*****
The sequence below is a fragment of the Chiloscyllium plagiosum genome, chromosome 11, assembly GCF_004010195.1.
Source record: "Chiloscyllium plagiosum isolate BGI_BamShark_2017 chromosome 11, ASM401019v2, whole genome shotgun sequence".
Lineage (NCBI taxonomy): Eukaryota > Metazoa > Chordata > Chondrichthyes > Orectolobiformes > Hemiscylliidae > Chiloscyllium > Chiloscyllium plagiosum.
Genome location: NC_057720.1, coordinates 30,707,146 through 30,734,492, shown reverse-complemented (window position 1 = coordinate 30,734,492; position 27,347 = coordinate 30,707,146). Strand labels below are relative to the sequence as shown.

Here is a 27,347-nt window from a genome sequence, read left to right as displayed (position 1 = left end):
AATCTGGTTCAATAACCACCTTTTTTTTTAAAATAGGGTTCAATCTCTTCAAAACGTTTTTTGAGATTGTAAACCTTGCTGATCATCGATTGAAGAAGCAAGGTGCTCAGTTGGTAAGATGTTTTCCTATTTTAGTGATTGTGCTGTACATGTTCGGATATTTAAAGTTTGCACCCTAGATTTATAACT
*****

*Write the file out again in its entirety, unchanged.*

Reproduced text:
The sequence below is a fragment of the Chiloscyllium plagiosum genome, chromosome 11, assembly GCF_004010195.1.
Source record: "Chiloscyllium plagiosum isolate BGI_BamShark_2017 chromosome 11, ASM401019v2, whole genome shotgun sequence".
Lineage (NCBI taxonomy): Eukaryota > Metazoa > Chordata > Chondrichthyes > Orectolobiformes > Hemiscylliidae > Chiloscyllium > Chiloscyllium plagiosum.
Genome location: NC_057720.1, coordinates 30,707,146 through 30,734,492, shown reverse-complemented (window position 1 = coordinate 30,734,492; position 27,347 = coordinate 30,707,146). Strand labels below are relative to the sequence as shown.

Here is a 27,347-nt window from a genome sequence, read left to right as displayed (position 1 = left end):
AATCTGGTTCAATAACCACCTTTTTTTTTAAAATAGGGTTCAATCTCTTCAAAACGTTTTTTGAGATTGTAAACCTTGCTGATCATCGATTGAAGAAGCAAGGTGCTCAGTTGGTAAGATGTTTTCCTATTTTAGTGATTGTGCTGTACATGTTCGGATATTTAAAGTTTGCACCCTAGATTTATAACT